Why Would Apple Want A Piece Of iHeart?


Can you imagine Tim Cook hopping on his private jet and heading to Biloxi or Toledo to check in with management to see how those iHeart clusters are doing? Probably not. It’s more likely, if there is interest from Apple, it has to do with adding Apple Music on iHeart’s massive platform and access to music labels.

The Financial Times, which broke the story Thursday, said the discussions are preliminary and no deal has been made.

The Times says while iHeart may be looking for financial help as it works itself out from under $20 billion in debt through bankruptcy, Apple maybe kicking iHeart’s tires as a way to better compete with Spotify.

The paper says a partnership “could see Apple Music’s Beats 1 radio station, which is only available through its apps, make its debut on broadcast radio.” iHeart is turning podcasters into broadcasters so that assumption doesn’t seem too crazy, when you think about it.

A music industry executive in the story looks at this move as a power play by Apple, stating they are always looking for more exclusive deals or early releases with artists and labels. Because of its scale, iHeart certainly has sway with the labels and the ability to put one song on hundreds of stations with the snap of a finger (SEE BOHEMIAN RHAPSODY).

Apple Music, which launched in 2015, has about 50 million subscribers here in the U.S., however Spotify has over 80 million worldwide, according to The Financial Times. Apple did spend some of its pocket change to buy Shazaam in late 2017 ($400 million) to enhance the Apple Music service. When the purchase was announced, VP of Apple Music Oliver Schusser said, “With a shared love of music and innovation, we are thrilled to bring our teams together to provide users even more great ways to discover, experience, and enjoy music.” At that time, there was also speculation that part of the reason for the Shazam purchase was to block referrals to Spotify. Could some sort of partnership with the iHeartRadio app and Apple Music be in the works?

FT reports through its sources that iHeart is hoping Apple will take an equity stake worth tens of millions of dollars, or the relationship could wind up bringing a multimillion-dollar marketing partnership rather than a direct investment.

So far iHeart has had John Malone’s Liberty Media, and now Apple, taking a look under the hood. iHeart is hoping to cut its $20 billion in debt in half when it emerges from bankruptcy.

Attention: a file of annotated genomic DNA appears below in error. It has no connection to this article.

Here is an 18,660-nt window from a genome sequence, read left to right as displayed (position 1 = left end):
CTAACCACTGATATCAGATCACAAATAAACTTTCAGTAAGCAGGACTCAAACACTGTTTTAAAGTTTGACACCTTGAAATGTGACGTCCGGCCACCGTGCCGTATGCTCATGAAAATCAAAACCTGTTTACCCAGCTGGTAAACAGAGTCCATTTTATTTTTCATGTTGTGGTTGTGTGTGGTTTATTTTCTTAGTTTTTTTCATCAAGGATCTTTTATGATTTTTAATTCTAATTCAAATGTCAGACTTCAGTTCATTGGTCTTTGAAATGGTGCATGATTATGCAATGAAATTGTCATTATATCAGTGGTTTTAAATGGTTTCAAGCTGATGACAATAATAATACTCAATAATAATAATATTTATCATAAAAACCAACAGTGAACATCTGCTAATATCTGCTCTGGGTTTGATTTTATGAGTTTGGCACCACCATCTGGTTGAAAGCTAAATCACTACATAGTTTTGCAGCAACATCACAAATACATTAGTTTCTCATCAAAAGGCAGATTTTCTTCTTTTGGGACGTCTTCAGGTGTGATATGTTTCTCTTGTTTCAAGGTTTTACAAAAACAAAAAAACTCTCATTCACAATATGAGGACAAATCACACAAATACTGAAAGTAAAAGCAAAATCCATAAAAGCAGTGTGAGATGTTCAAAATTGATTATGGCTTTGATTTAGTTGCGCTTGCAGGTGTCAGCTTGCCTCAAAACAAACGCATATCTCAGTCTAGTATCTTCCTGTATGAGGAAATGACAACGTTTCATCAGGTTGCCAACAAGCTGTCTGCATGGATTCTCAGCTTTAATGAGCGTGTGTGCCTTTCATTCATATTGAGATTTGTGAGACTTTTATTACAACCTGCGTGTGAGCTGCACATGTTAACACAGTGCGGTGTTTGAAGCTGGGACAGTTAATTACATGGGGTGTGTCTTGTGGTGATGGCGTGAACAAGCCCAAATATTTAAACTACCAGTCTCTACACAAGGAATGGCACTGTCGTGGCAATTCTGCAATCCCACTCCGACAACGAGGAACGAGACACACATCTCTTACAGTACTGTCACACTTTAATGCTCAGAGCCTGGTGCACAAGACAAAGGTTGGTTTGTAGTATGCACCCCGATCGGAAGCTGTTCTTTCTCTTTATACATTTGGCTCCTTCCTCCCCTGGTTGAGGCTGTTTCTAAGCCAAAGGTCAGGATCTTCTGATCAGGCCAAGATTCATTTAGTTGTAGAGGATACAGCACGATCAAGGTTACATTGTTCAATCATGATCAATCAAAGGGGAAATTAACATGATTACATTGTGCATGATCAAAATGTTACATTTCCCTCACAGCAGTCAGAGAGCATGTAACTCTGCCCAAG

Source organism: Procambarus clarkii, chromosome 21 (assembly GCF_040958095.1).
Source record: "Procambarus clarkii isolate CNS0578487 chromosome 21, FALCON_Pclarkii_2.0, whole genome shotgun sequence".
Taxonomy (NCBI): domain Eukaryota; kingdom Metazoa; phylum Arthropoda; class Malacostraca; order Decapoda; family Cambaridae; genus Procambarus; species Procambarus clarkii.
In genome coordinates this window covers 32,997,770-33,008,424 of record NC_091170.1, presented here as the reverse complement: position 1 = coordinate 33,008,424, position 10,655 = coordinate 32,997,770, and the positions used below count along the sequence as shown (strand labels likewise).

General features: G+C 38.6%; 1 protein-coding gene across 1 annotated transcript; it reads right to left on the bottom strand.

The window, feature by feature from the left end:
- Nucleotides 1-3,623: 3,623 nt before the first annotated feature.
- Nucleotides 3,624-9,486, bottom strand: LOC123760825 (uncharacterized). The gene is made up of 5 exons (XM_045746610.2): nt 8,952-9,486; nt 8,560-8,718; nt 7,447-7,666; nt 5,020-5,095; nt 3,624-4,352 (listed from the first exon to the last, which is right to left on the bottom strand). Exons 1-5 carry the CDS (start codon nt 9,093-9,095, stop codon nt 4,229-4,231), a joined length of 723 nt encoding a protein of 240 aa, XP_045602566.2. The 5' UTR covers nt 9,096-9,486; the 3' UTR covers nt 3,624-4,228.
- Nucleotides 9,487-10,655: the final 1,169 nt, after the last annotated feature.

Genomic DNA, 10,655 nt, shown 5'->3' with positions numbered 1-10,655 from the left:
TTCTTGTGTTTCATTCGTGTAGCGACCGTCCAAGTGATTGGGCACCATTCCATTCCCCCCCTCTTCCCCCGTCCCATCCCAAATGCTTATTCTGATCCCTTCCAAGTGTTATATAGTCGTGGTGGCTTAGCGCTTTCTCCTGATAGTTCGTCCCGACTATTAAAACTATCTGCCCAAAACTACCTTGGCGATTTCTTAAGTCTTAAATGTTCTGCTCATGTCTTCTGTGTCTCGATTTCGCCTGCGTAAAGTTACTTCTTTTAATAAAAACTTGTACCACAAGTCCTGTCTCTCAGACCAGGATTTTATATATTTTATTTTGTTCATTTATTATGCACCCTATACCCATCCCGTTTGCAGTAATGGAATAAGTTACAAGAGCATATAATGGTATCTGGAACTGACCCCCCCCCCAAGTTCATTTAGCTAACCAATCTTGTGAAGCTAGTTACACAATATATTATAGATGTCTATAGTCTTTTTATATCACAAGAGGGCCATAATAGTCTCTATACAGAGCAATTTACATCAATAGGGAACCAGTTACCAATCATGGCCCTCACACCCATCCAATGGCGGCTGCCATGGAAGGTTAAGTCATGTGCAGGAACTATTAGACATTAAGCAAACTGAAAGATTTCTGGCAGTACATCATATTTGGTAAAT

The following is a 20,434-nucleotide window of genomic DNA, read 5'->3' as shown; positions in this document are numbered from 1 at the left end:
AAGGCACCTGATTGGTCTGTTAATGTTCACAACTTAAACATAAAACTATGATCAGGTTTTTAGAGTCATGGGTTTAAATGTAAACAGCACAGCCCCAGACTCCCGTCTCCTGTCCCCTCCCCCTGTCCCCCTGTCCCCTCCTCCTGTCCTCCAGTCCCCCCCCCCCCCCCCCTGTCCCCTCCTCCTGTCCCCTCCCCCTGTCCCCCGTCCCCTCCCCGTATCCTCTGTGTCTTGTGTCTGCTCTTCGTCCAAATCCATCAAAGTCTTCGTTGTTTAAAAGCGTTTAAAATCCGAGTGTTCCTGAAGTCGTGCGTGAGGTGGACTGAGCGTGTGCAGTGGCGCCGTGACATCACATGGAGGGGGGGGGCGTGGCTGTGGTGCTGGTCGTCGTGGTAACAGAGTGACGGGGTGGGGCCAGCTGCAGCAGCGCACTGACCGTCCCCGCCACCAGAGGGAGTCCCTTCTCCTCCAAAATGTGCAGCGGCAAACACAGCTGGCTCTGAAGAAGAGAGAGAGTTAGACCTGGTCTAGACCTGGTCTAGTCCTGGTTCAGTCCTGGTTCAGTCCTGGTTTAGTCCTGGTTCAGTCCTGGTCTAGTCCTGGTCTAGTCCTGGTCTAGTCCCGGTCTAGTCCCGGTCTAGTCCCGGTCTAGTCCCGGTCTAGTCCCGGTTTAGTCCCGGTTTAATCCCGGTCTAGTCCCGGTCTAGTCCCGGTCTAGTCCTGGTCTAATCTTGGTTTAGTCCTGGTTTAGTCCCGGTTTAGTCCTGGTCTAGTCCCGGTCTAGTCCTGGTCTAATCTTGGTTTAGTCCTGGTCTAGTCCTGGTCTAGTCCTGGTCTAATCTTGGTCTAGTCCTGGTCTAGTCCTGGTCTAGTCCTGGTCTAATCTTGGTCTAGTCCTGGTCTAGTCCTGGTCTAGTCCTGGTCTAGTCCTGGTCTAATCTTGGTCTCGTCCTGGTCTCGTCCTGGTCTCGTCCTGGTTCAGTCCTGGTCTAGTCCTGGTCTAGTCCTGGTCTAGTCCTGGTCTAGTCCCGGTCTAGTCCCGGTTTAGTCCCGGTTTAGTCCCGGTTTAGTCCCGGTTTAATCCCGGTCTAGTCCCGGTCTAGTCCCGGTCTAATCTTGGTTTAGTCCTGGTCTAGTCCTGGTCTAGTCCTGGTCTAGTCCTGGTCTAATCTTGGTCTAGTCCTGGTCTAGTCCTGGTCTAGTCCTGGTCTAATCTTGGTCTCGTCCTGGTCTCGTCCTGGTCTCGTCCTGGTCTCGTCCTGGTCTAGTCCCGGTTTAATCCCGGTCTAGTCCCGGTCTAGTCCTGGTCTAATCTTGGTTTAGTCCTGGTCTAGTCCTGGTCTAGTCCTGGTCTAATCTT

1. Not to pick on only one outfit, but iHeart is bereft of content (read: “Talent”)?
    Anybody else appreciate the colossal and staggering absurdity of that?
    Anybody else care?

  2. A thought experiment…

    Apple buys iHeart, then SiriuxXM, integrates both with Apple Music subscriptions, plus CarPlay in new cars.

    Model: TV has gone from over-the-air to subscription via a cable stage. Apple can take radio through the same, skipping the intermediary history.

    Apple could throw some science at getting “content” (broadcasts, streams, podcasts) on car radios, computers, phones and smart speakers to drift seamlessly from one to the other. Imagine that, and you have the endgame in sight.

    • FYI: Liberty Media owns 69% of SiriusXM, and is also on the list of iHeart investors. So Apple won’t be buying Sirius. However, the idea of both Apple and Liberty (who also just bought Pandora) having a stake in iHeart is very interesting. Also remember that Apple is not really a content company. But they’d like to be. One other thought is iHeart could be for Apple what Whole Foods is for Amazon.

    • There is not a lot of worthwhile indigenous content on iHeart, and that diminishes significantly the value of iHeart to Apple. Pittman has done a decent job of setting up the iHeart app as a distribution platform, but not so good on the content side. Once you get past Ryan Seacrest (and his radio ratings have been declining), there are no breakthrough “stars” on the iHeart stations, since iHeart has done a lot of voice tracking on their stations, using the same voices in multiple markets. As for the music, that same music is available on multiple competitor platforms, and the same for the sports. So iHeart has value from a distribution standpoint, but Apple would need to significantly invest in and grow the indigenous content.

      • “There is not a lot of worthwhile indigenous content on iHeart”

        Yet somehow the iheart stations are among the highest rated stations in most of the major markets they’re in. That’s local radio. Then add all the syndicated hosts at Premiere, with Rush Hannity and Beck, Ryan, Elvis, and Steve Harvey. All top rated in their field. These are people with high name recognition. Apple paid billions for Beats just to get one name. And he’s gone now. They’ve created their various iHeart awards that have very favorable relations with artists and major labels. Apple needs help there. Take another look. You’re allowing your dislike of the company to color the facts.

  3. Lol, Paul. Anyway iHeart suits had better hope that Apple doesn’t decide to take over iHeart, because you know that Apple will clean house at iHeart. Because no way will the cultures of both companies match. For one, iHeart is a top down management company whereas Apple is a collaborative culture. Apple would probably integrate iHeart app components into Apple Music, keeping the latter. And the FM’s would obviously become Apple focused. Apple could buy iHeart assets with their petty cash lol, and not miss a beat (no pun intended), so this matter should be a cause of concern to iHeart execs. Although Pittman and his execs have golden parachutes so either way they will be ok.


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